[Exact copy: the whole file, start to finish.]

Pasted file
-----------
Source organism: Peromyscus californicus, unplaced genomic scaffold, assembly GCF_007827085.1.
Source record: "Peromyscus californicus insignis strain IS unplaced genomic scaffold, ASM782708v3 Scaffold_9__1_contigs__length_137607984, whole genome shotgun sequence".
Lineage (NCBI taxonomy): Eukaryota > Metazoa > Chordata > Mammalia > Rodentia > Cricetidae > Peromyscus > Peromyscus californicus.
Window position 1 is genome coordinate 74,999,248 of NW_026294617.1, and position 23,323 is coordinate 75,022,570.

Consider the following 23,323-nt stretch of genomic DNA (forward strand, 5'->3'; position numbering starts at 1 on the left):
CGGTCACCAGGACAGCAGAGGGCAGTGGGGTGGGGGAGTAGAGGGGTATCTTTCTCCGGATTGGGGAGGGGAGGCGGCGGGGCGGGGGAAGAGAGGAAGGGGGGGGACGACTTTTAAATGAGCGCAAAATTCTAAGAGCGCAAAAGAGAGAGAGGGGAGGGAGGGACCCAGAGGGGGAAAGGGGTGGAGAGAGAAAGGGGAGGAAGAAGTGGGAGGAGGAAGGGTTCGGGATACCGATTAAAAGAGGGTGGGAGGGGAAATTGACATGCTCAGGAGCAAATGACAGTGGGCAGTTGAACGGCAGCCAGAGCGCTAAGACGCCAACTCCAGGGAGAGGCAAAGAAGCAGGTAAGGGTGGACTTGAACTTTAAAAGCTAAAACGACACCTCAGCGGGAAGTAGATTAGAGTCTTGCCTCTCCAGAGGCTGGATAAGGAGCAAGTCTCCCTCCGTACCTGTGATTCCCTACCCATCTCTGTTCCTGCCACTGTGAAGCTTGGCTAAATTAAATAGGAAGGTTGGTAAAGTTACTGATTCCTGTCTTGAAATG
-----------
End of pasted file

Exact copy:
Source organism: Peromyscus californicus, unplaced genomic scaffold, assembly GCF_007827085.1.
Source record: "Peromyscus californicus insignis strain IS unplaced genomic scaffold, ASM782708v3 Scaffold_9__1_contigs__length_137607984, whole genome shotgun sequence".
Lineage (NCBI taxonomy): Eukaryota > Metazoa > Chordata > Mammalia > Rodentia > Cricetidae > Peromyscus > Peromyscus californicus.
Window position 1 is genome coordinate 74,999,248 of NW_026294617.1, and position 23,323 is coordinate 75,022,570.

Consider the following 23,323-nt stretch of genomic DNA (forward strand, 5'->3'; position numbering starts at 1 on the left):
CGGTCACCAGGACAGCAGAGGGCAGTGGGGTGGGGGAGTAGAGGGGTATCTTTCTCCGGATTGGGGAGGGGAGGCGGCGGGGCGGGGGAAGAGAGGAAGGGGGGGGACGACTTTTAAATGAGCGCAAAATTCTAAGAGCGCAAAAGAGAGAGAGGGGAGGGAGGGACCCAGAGGGGGAAAGGGGTGGAGAGAGAAAGGGGAGGAAGAAGTGGGAGGAGGAAGGGTTCGGGATACCGATTAAAAGAGGGTGGGAGGGGAAATTGACATGCTCAGGAGCAAATGACAGTGGGCAGTTGAACGGCAGCCAGAGCGCTAAGACGCCAACTCCAGGGAGAGGCAAAGAAGCAGGTAAGGGTGGACTTGAACTTTAAAAGCTAAAACGACACCTCAGCGGGAAGTAGATTAGAGTCTTGCCTCTCCAGAGGCTGGATAAGGAGCAAGTCTCCCTCCGTACCTGTGATTCCCTACCCATCTCTGTTCCTGCCACTGTGAAGCTTGGCTAAATTAAATAGGAAGGTTGGTAAAGTTACTGATTCCTGTCTTGAAATG